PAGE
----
Unitholders may be required to pay taxes on their share of our income even if they do not receive any cash distributions from us.
Unitholders will be required to pay any federal income taxes and, in some cases, state and local income taxes on their share of our taxable income even if they receive no cash distributions from us. Unitholders may not receive cash distributions from us equal to their share of our taxable income or even equal to the actual tax liability that results from the taxation of their share of our taxable income.
In response to current market conditions, we may engage in transactions to delever the Partnership and manage our liquidity that may result in income and gain to our Unitholders without a corresponding cash distribution. For example, if we sell assets and use the proceeds to repay existing debt or fund capital expenditures, you may be allocated taxable income and gain resulting from the sale without receiving a cash distribution. Further, taking advantage of opportunities to reduce our existing debt, such as debt exchanges, debt repurchases, or modifications of our existing debt could result “cancellation of indebtedness income” (also referred to as “COD income”) being allocated to our Unitholders as taxable income. Unitholders may be allocated COD income, and income tax liabilities arising therefrom may exceed cash distributions. The ultimate effect of any such allocations will depend on the Unitholder's individual tax position with respect to its units. Unitholders are encouraged to consult their tax advisors with respect to the consequences to them of COD income.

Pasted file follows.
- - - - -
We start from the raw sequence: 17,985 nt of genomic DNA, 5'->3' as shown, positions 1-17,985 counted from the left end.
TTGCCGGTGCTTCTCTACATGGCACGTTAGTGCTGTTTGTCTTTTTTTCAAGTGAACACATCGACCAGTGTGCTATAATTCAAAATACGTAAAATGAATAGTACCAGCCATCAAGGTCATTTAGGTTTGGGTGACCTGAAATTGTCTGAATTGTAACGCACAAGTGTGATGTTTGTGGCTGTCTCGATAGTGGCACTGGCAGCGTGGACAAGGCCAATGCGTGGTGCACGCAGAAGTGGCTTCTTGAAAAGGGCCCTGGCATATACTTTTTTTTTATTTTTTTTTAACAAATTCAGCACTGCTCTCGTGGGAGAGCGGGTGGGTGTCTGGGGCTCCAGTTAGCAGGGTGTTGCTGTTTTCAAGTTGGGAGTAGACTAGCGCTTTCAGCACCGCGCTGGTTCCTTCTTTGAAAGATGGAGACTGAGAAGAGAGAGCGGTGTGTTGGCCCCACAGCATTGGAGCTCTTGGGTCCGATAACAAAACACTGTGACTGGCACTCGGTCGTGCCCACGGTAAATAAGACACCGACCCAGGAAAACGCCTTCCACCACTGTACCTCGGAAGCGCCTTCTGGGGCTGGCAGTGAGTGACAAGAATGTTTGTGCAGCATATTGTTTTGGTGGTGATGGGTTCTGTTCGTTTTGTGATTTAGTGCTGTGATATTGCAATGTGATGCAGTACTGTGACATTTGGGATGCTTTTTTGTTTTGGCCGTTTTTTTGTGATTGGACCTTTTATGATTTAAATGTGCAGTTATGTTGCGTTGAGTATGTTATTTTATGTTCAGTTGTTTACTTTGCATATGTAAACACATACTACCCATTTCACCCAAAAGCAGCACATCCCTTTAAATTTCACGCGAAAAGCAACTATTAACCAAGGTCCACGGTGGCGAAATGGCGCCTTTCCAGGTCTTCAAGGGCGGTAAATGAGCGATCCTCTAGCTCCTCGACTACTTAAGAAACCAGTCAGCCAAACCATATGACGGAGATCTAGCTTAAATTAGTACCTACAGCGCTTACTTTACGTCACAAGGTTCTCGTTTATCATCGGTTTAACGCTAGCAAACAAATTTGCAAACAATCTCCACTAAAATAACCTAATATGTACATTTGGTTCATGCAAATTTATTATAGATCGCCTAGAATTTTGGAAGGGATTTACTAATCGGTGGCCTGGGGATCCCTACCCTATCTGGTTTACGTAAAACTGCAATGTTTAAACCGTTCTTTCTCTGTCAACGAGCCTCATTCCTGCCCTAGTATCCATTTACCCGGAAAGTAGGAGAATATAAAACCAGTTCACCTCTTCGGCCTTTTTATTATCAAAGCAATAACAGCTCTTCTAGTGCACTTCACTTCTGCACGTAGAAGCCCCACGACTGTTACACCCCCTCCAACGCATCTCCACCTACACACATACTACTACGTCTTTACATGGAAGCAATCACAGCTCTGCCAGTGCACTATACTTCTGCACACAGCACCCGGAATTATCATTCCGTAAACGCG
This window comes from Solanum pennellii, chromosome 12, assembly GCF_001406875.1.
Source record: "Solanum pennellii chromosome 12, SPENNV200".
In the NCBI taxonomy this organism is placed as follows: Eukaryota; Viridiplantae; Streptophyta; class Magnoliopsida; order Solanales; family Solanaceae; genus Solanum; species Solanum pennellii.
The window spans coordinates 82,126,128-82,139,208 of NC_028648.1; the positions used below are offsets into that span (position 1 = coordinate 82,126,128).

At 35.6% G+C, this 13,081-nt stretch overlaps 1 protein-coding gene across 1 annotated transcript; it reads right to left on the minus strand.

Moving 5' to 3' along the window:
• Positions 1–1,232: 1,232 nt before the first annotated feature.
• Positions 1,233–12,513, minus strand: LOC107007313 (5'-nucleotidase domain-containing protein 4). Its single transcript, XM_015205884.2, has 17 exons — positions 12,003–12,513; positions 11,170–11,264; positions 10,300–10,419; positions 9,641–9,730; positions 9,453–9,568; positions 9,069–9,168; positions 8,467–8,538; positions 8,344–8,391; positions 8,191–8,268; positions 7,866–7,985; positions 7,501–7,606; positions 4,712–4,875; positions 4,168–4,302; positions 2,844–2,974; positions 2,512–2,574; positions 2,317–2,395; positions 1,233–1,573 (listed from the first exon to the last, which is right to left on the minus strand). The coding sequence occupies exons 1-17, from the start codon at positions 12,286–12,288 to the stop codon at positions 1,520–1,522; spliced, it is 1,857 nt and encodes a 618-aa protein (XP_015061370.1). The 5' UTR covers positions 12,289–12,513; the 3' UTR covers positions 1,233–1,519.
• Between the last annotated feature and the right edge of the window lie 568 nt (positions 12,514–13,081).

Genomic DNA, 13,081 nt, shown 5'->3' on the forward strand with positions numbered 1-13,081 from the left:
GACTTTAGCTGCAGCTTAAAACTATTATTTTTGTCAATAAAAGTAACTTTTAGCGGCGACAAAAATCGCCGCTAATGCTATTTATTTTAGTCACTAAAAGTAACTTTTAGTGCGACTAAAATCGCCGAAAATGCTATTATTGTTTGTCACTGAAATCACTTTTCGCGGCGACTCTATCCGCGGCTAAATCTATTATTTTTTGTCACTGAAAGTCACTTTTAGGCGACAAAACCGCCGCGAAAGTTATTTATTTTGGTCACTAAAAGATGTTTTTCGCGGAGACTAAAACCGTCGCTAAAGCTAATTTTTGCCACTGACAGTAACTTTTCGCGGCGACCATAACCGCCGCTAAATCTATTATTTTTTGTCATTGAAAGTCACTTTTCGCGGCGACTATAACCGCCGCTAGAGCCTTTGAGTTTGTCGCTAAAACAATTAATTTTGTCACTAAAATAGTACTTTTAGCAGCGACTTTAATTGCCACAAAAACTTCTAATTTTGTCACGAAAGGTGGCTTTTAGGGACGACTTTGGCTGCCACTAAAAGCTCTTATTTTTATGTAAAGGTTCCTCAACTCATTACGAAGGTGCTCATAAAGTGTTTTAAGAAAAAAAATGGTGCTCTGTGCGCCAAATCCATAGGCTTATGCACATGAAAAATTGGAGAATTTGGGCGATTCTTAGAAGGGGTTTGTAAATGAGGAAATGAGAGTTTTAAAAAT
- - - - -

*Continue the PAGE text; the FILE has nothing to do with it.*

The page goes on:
Tax gain or loss on disposition of our Common Units could be more or less than expected.